Archive for November 2012

Captain America #5 Killers of the Bund part 2   6 comments


Page six above looks even more like Mort Meskin’s work to me than the previous page. Take particular note of the facial structure of the blue-suited man in panel two, and the faces of the Nazi spies in panels four, five and six. About two years ago, Steven Brower, Kirby lister Glen Story and I debated on the possibility that Meskin had worked on this issue, and we compiled a montage of faces from several sources including Meskin’s Vigilante and some of the pages from the Bund story’s page seven. (By the way, for those interested in learning more about Mort Meskin, Steven Brower has recently had a book published on the artist, entitled From Shadow to Light.)



First I will present the actual page above so it can be enjoyed in its entirety for its beauty. This is classic vintage Kirby, with a plethora of great poses that showcase the King’s ability to make a figure dynamic even when it is at rest for the most part. Check out Cap’s body language in the casual leaning back pose in panel five and the complex arrangement of figures in the room. Ditto the figure composition in panel seven. Then below, I have displayed the Vigilante comparisons.



The ears on some of the heads seem particularly similar to me, if we look at the head shot of the Nazi in panel six and compare it to the panel of Vigilante and to the lab coated villain above it. There is also a similarity in the mouth and jawline of the rightward face in the blue panel to the standing Nazi directly below it, which is positively Steve Ditko-esque. (By the way, Mort Meskin was one of Ditko’s major influences.)



Skipping page eight, we come to what looks like some Kirby inking on page nine above, in the aerial scenes with Cap leaping about on the Stuka dive-bombers. There is some nice tight technical rendering of these planes that looks like his hand, and the rear view of Cap in panel five is also very Kirby-like. Page ten below is another slick beauty that looks again to me to be Meskin inked.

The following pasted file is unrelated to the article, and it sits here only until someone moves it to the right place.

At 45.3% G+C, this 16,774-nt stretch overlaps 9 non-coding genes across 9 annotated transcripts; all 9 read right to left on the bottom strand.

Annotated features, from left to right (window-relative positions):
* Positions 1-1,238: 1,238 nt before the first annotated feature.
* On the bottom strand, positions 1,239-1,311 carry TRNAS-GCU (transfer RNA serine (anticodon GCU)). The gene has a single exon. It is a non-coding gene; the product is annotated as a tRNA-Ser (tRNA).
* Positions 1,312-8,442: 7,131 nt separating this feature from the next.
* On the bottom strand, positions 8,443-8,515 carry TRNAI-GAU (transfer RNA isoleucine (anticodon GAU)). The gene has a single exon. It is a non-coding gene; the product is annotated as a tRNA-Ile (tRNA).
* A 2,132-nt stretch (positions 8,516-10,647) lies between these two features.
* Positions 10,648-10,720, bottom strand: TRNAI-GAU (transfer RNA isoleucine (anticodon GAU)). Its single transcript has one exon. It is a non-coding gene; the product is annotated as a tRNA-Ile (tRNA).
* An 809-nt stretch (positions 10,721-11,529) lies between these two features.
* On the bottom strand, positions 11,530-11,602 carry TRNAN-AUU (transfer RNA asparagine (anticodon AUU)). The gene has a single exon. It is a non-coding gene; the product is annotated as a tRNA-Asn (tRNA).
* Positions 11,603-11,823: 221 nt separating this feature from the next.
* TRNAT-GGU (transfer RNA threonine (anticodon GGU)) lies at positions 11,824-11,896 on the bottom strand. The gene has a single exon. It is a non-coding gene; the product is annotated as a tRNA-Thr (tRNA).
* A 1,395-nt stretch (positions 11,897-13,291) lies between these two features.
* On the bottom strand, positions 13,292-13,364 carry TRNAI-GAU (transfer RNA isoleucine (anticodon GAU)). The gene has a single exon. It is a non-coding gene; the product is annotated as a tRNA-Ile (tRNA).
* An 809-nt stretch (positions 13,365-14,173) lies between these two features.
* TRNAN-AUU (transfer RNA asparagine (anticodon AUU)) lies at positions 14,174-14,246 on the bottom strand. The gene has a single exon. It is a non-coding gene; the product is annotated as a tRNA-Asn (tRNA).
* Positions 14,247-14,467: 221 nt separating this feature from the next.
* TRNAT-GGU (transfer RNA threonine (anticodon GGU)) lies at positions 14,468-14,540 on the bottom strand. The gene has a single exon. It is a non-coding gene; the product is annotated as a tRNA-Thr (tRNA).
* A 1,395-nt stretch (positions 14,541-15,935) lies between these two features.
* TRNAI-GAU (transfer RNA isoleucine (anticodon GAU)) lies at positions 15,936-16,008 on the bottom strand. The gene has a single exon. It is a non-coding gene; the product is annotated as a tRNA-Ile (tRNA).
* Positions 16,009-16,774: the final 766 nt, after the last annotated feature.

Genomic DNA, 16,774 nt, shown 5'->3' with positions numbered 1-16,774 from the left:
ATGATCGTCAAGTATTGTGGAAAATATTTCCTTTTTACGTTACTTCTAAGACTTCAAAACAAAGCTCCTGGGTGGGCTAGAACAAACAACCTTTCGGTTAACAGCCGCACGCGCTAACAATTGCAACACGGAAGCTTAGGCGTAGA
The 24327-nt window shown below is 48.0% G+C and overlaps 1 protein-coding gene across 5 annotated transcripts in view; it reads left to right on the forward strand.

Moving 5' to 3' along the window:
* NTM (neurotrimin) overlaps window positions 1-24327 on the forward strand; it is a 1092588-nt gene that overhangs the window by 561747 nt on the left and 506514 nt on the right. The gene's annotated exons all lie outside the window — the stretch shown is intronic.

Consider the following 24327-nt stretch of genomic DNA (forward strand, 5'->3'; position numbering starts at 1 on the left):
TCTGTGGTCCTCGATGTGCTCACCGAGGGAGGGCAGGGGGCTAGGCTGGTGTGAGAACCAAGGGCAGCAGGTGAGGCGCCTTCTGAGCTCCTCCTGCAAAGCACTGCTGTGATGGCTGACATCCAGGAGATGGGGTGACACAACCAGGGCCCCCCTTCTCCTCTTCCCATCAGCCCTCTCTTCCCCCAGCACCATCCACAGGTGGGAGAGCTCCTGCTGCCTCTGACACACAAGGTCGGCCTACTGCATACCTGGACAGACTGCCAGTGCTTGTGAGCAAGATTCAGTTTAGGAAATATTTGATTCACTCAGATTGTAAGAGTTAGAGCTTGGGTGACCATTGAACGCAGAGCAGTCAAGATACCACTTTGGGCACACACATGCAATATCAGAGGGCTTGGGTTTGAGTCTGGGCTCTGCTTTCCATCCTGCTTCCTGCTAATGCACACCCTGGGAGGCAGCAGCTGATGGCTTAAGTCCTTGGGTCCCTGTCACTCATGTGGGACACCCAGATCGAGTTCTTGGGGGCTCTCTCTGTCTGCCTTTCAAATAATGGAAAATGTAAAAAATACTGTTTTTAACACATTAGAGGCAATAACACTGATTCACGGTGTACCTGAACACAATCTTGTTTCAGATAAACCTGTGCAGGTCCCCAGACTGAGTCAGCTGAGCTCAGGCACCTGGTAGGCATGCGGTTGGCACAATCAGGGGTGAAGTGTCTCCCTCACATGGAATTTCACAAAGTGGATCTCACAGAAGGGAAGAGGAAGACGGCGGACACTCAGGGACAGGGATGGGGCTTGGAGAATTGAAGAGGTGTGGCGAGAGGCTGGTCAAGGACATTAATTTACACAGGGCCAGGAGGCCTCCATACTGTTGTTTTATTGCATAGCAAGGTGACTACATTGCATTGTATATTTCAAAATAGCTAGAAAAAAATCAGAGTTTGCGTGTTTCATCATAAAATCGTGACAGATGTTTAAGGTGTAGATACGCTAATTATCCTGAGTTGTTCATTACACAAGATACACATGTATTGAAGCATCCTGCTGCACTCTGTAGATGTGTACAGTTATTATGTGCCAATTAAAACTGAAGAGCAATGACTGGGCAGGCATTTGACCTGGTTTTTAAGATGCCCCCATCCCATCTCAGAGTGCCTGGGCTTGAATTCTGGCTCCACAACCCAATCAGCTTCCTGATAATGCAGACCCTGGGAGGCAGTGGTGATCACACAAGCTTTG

Panel four, in which Cap is holding a limp thug by the scruff of his shirt is a tiny masterpiece of elegant detail, and the final panel with Steve and Bucky on the right is a display of the kind of wholesome American sentimental purity that Norman Rockwell’s work would typify.

The question is, if this work is not Mort Meskin than who indeed is it? Another mystery inker added to the batch.

The mystery continues.




Posted November 14, 2012 by norris burroughs in Uncategorized

Captain America #5 Killers of the Bund part 1   1 comment


Now, we come to arguably one of the strongest stories of this issue, art wise, and we will encounter several styles that I’ll try to identify based on some lively debates that occurred last year between Steven Brower, Glen Story and me.

Above, on page one of Killers of the Bund, we see what looks to me to be a splash panel drawn and inked largely by Kirby. It seems that he inked most of the foreground and left some of the lesser figures to someone else. The inset panel two shows another hand entirely and it is one that I don’t recognize.



Page two above continues to display an unfamiliar inking style, most of it looking like neither Kirby, Simon, Shores nor Avison. At this point, I’m going to introduce Jacob Landau into the mix, an artist who claims to have worked on Captain America approximately during the period this comic was produced. My old friend, author and Comics aficionado Steven Brower has just completed an article for Imprint Magazine, covering Landau’s career. Here’s a quote from the text.

“The singular evidence of Landau’s comic book work is on The Sniper, in Military Comics #10, published by Quality Comics with a cover date of June 1942. If indeed Captain America was his first comics work, and given the lag between production and publication, this would put him in the heady mix of myriad inkers who worked on the first ten issues, from late 1940 to late 1941.”


Here is a page from Quality Comics #10 above, featuring the Sniper. Perhaps we can momentarily entertain the notion that Landau may have worked on portions of this story. At any rate, keep the possibility in mind as we scan the remainder of the issue.

The fifth page is in my opinion one of the best samples of Golden Age Kirby that I’ve ever seen. It is a magnificent melee, wherein Cap and Bucky polish off a passle of Nazis. From first panel to last, the page is a wonderful conglomeration of beautifully fluid and lyrical figures.



The long central panel is a magnificent tableau, as Cap swings open both his arms and sweeps a horde of Nazis over like ten pins. the fourth and following panel is a classic pose of Cap’s torqued body from the rear as he swings a right cross.

The drawings are certainly Kirby at his best, but the inking is very possibly some early work from an extraordinary artist named Mort Meskin, whom we will discuss in the next post


Posted November 11, 2012 by norris burroughs in Uncategorized